Now that was easy, making dinner hour happen once again in your home.
Tuesday, December 13, 2011
We especially like this idea because it's meaningful and consumable (Alice loves the idea of gifts that don't turn in to clutter!). AND there's the extra attraction that the gift could come in a container that could be used after the fact.
If you like the idea, too, then here are a few New Years Day good luck food traditions:
Vasilopita is a New Year’s Day bread or cake in Greece. It contains a hidden coin or trinket which gives good luck to the receiver. It is made of a variety of doughs, depending on regional and family tradition. Alice's future son-in-law, Alex, is Greek and last year he brought her some of his mom's vasilopita--they all loved it and thought it was the perfect gift. Here's a good recipe:
1 C butter
1 Tbsp butter for greasing pan
2 C sugar
2 Tbsp sugar for sprinkling
3 C flour
2 tsp baking powder (we recommend non-aluminum, such as Rumford's)
1 C warm milk
1/2 tsp baking soda
1 Tbsp fresh lemon juice
1/4 C blanched slivered almonds
CLEAN coin wrapped in aluminum foil (a quarter works well)
Preheat oven to 350°. Grease a 10 inch round cake pan with 1 Tbs butter. In medium bowl, cream the cup of butter and 2 cups of sugar together. Stir in flour and mix until batter resembles coarse breadcrumbs. Add eggs one at a time, blending each one in well.
In small bowl combine baking powder and milk; add to cake batter and mix well. Finally, combine lemon juice and baking soda in small bowl; add to cake batter and mix well. Pour cake batter into greased cake pan; insert the foil-wrapped coin; bake for 20 minutes.
Remove cake from oven; sprinkle nuts and 2 Tbs sugar over cake, then return it to oven and bake for 20-30 minutes until the cake springs to the touch. Allow to cool on a rack for 10 min.; invert pan onto a cake plate. Serve warm (serve the most senior member first). Alice added sweetened whippped cream to each piece--to her, whipped cream is the universal symbol of good luck!
Pomegranates: Long associated with abundance and fertility, they're eaten in Turkey and other Mediterranean countries for luck in the New Year. Why not give several in a pretty drawstring bag? There are lots of great recipes calling for pomegranate (see our blog in November on pomegranate know-how), and they're especially wonderful added to a morning smoothie!
Lentils: Thought to resemble coins, they are eaten throughout Italy for good fortune in the New Year. Here's a wonderful soup using lentils:
2 tablespoon(s) olive oil
2 pound(s) turkey kielbasa, cut into 1/2-inch slices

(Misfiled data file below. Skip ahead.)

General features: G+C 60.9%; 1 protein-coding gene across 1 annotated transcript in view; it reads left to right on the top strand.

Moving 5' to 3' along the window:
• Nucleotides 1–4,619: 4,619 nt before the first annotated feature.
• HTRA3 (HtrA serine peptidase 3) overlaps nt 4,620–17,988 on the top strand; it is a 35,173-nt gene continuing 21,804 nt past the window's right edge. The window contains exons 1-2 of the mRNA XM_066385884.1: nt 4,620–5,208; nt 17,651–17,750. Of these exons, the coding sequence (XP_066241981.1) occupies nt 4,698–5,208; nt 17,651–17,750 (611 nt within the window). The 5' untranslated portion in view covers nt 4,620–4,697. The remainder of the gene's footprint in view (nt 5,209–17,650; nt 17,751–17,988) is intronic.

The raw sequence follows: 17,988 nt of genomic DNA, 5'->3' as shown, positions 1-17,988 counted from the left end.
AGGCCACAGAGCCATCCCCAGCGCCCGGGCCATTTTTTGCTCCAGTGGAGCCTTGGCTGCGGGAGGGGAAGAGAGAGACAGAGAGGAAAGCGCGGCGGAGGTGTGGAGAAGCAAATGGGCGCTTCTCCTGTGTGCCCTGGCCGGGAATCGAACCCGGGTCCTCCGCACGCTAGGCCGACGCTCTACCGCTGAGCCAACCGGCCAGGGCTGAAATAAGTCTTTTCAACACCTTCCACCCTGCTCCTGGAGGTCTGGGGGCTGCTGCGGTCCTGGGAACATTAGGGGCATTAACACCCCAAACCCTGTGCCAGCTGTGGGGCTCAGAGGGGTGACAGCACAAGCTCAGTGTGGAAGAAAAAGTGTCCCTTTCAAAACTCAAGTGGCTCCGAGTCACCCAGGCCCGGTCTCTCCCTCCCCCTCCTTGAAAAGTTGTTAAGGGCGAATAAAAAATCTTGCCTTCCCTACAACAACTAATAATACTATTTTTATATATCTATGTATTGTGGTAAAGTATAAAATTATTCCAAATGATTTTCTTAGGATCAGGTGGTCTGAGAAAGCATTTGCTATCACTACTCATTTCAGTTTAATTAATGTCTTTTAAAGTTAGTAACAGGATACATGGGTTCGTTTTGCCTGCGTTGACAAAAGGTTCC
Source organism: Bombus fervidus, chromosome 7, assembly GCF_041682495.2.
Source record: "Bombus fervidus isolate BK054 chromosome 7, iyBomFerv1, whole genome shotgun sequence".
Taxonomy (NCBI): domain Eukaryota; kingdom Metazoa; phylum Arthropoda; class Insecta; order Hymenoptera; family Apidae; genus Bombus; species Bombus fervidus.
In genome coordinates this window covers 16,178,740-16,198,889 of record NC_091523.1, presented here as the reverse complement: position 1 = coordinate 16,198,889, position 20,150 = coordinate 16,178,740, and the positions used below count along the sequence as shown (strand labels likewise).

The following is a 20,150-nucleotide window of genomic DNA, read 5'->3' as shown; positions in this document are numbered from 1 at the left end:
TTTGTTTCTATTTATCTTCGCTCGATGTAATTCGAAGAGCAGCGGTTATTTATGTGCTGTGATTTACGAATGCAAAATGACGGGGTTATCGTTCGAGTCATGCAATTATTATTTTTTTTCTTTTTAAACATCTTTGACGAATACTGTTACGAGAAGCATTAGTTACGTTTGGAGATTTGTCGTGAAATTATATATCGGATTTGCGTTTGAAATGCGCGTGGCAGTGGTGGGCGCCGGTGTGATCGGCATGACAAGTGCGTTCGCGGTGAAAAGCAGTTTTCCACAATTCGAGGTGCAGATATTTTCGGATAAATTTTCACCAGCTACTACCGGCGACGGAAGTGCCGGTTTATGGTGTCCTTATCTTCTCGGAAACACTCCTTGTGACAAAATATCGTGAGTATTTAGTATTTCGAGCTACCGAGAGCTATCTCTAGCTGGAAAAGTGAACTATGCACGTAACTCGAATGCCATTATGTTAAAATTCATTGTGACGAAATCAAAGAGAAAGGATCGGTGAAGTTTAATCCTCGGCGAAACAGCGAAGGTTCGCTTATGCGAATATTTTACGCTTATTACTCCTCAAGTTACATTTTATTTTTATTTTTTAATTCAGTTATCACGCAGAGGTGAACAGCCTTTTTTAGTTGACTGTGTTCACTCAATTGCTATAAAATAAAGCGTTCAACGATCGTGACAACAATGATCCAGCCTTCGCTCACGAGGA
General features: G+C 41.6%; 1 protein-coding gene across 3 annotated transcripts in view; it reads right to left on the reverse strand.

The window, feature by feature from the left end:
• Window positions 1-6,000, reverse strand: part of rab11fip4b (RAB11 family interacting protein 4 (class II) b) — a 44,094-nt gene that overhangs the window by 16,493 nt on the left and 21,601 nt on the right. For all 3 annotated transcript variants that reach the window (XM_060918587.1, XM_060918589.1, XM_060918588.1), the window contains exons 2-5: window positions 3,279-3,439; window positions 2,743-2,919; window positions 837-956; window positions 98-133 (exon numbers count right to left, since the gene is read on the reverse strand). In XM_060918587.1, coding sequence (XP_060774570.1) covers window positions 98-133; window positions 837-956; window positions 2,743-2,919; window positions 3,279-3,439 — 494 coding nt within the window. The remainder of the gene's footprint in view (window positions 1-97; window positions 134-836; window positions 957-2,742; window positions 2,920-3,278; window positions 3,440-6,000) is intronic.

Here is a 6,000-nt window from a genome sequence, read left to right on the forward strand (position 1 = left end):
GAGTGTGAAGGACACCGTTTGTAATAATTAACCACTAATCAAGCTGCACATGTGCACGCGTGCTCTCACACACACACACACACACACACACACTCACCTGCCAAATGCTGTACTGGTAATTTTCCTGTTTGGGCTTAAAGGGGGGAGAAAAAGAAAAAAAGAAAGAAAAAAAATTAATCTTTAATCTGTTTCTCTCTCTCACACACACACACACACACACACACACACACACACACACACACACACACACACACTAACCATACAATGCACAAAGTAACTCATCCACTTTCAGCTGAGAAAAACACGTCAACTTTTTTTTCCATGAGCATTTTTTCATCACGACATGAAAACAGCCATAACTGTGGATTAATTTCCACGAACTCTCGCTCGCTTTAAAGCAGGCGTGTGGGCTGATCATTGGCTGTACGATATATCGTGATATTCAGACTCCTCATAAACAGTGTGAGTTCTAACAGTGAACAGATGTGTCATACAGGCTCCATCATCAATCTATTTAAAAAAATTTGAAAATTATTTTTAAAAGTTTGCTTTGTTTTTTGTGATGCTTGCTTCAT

1 large onion, chopped
1 pound(s) carrots, cut into 1/2-inch half-moons
4 medium stalks celery, sliced
5 clove(s) garlic, crushed with press
6 cup(s) water
2 can(s) (14- to 14 1/2-ounce) chicken broth
2 can(s) (14 1/2-ounce) diced tomatoes
1 1/2 bag(s) (16-ounce) lentils, picked over and rinsed
Celery leaves for garnish
In 8-quart saucepot, heat 2 teaspoons oil on medium until hot. Add half of kielbasa and cook 4 to 5 minutes or until browned. Transfer to medium bowl. Repeat with remaining kielbasa and 2 teaspoons oil.
In same pot, heat remaining 2 teaspoons oil on medium. Add onion, carrots, and celery; cook 15 minutes or until vegetables are golden, stirring often. Stir in garlic; cook 1 minute. Add water, broth, tomatoes, and lentils to pot; heat to boiling on high. Reduce heat to medium-low; simmer, uncovered, 40 minutes or until lentils are tender. Stir in kielbasa; heat through. Spoon half of stew into serving bowls; garnish with celery leaves. Spoon remaining into freezer-safe containers.
This moist and delicious rice/pea mixture, traditionally served on New Years Day, is said to bring good luck. This is a simple recipe--no presoaking necessary! On the day of your dinner, make rice, then reheat peas and stir together before serving.1 tablespoons cold pressed extra virgin olive oil
2 stalks celery, chopped
1 large onion, chopped
1 medium red pepper, chopped
2 cloves garlic, minced
1 packages (16-oz) dry black-eyed peas
1 large (about 3/4 pound) smoked ham hock
2 cans (14 1/2 oz each) chicken broth
1/4 teaspoon red pepper, crushed
1 bay leaf
2 teaspoon salt
2 cups brown rice
parsley, chopped, for garnish
In 4-qt saucepan, heat olive oil over medium-high heat. Add celery, onion, and red pepper; cook 10 min. until golden. Add garlic; cook 2 min. longer. Rinse peas with running cold water; discard any stones or shriveled peas. Add peas, ham hock, chicken broth, crushed red pepper, bay leaf, 1 teaspoon salt, and 4 cups water to celery mixture; heat to boiling. Reduce heat to low; cover and simmer 40 min. or until peas are tender.
Meanwhile, prepare rice as package label directs, but use 1 teaspoon salt and do not add butter. In large bowl, gently mix pea mixture and rice. Serve hot. Garnish with chopped parsley if you like.
So with these two dishes in mind, here's our final gift suggestion, with the idea in mind that you could add black-eyed peas to the Lentil Kielbasa Soup (no taste difference and you have DOUBLE the luck!), or add lentils to the Hoppin' John (again, no taste difference and again, you'll have DOUBLE the luck!). In a quart canning jar, create layers of black-eyed peas and the colored lentils. Add some pretty cloth and twine plus the two recipes to the jar with your wishes for New Years Luck, and there you have an easy, inexpensive, and meaningful gift! And not only will you be giving the gift of good luck, you'll also be giving the gift of family dinner made easy!